“Packages can be updated” – How to update Ubuntu in terminal

Welcome to Ubuntu 16.04.1 LTS (GNU/Linux 4.4.0-83-generic x86_64)

110 packages can be updated.
11 updates are security updates.

To install the latest versions of all packages for the current release, begin by updating the package list:

sudo apt-get update

apt-get update doesn’t actually install new versions of software. It downloads the package lists from the repositories and updates them to get information on the newest versions of packages and their dependencies.

To upgrade installed packages to their latest available versions, use apt-get upgrade. This will fetch new versions of packages existing on the machine.

sudo apt-get upgrade

You will be shown a list of upgrades. Press y for yes and then press Enter.

The apt-get upgrade command will normally only install updates or fixes to currently installed packages. It will not generally install new releases where major changes are required, like when a new Linux kernel is available.

Use the dist-upgrade command to perform upgrades involving the Linux kernel, changing dependencies, or adding and removing new packages as necessary.

sudo apt-get dist-upgrade

You will be shown a list of upgrades. Press y for yes and then press Enter.

A system restart may be required after installing updates.

sudo reboot

Detailed Explanation

apt-get update is used to resynchronize the package index files from their sources. The indexes of available packages are fetched from the location(s) specified in /etc/apt/sources.list. For example, when using a Debian archive, this command retrieves and scans the Packages.gz files, so that information about new and updated packages is available. An update should always be performed before an upgrade or dist-upgrade. Please be aware that the overall progress meter will be incorrect as the size of the package files cannot be known in advance.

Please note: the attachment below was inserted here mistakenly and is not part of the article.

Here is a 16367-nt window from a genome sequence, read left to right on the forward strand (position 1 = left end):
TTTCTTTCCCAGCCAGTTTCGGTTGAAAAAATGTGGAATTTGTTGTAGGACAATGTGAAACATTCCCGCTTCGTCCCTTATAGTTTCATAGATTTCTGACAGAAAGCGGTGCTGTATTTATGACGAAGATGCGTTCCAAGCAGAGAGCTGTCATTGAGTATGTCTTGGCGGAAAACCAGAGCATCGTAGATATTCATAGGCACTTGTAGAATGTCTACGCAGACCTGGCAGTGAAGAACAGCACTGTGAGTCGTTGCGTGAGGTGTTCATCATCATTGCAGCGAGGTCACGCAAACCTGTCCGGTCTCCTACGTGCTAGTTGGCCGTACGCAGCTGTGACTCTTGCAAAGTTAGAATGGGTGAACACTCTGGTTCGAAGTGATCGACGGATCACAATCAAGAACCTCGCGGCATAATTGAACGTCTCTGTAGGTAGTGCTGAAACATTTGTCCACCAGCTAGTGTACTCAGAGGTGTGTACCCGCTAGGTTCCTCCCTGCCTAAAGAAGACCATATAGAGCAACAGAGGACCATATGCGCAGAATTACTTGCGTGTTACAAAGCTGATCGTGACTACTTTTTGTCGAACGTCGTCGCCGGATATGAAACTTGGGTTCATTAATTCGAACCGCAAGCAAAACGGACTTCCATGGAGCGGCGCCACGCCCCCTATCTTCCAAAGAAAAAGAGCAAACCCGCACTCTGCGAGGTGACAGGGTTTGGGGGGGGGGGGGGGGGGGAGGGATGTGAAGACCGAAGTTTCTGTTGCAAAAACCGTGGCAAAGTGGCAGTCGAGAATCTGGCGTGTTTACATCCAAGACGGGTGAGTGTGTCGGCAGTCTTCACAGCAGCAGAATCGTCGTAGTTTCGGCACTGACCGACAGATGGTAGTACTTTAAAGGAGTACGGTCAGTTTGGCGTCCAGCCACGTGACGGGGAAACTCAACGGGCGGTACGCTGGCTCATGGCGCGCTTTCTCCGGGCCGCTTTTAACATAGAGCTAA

apt-get upgrade is used to install the newest versions of all packages currently installed on the system from the sources enumerated in /etc/apt/sources.list. Packages currently installed with new versions available are retrieved and upgraded; under no circumstances are currently installed packages removed, or packages not already installed retrieved and installed. New versions of currently installed packages that cannot be upgraded without changing the install status of another package will be left at their current version. An update must be performed first so that apt-get knows that new versions of packages are available.

apt-get dist-upgrade in addition to performing the function of upgrade, also intelligently handles changing dependencies with new versions of packages; apt-get has a “smart” conflict resolution system, and it will attempt to upgrade the most important packages at the expense of less important ones if necessary. So, dist-upgrade command may remove some packages. The /etc/apt/sources.list file contains a list of locations from which to retrieve desired package files. See also apt_preferences(5) for a mechanism for overriding the general settings for individual packages.

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4 replies

I ran apt-get upgrade but I have loads of error

W: chmod 0700 of directory /var/lib/apt/lists/partial failed - SetupAPTPartialDirectory (1: Operation not permitted)
E: Could not open lock file /var/lib/apt/lists/lock - open (13: Permission denied)
E: Unable to lock directory /var/lib/apt/lists/
W: Problem unlinking the file /var/cache/apt/pkgcache.bin - RemoveCaches (13: Permission denied)
W: Problem unlinking the file /var/cache/apt/srcpkgcache.bin - RemoveCaches (13: Permission denied)

It’s permission denied because you didn’t use sudo.

Run: sudo apt-get upgrade

I get this error when running apt-get dist-upgrade

E: dpkg was interrupted, you must manually run 'sudo dpkg --configure -a' to correct the problem.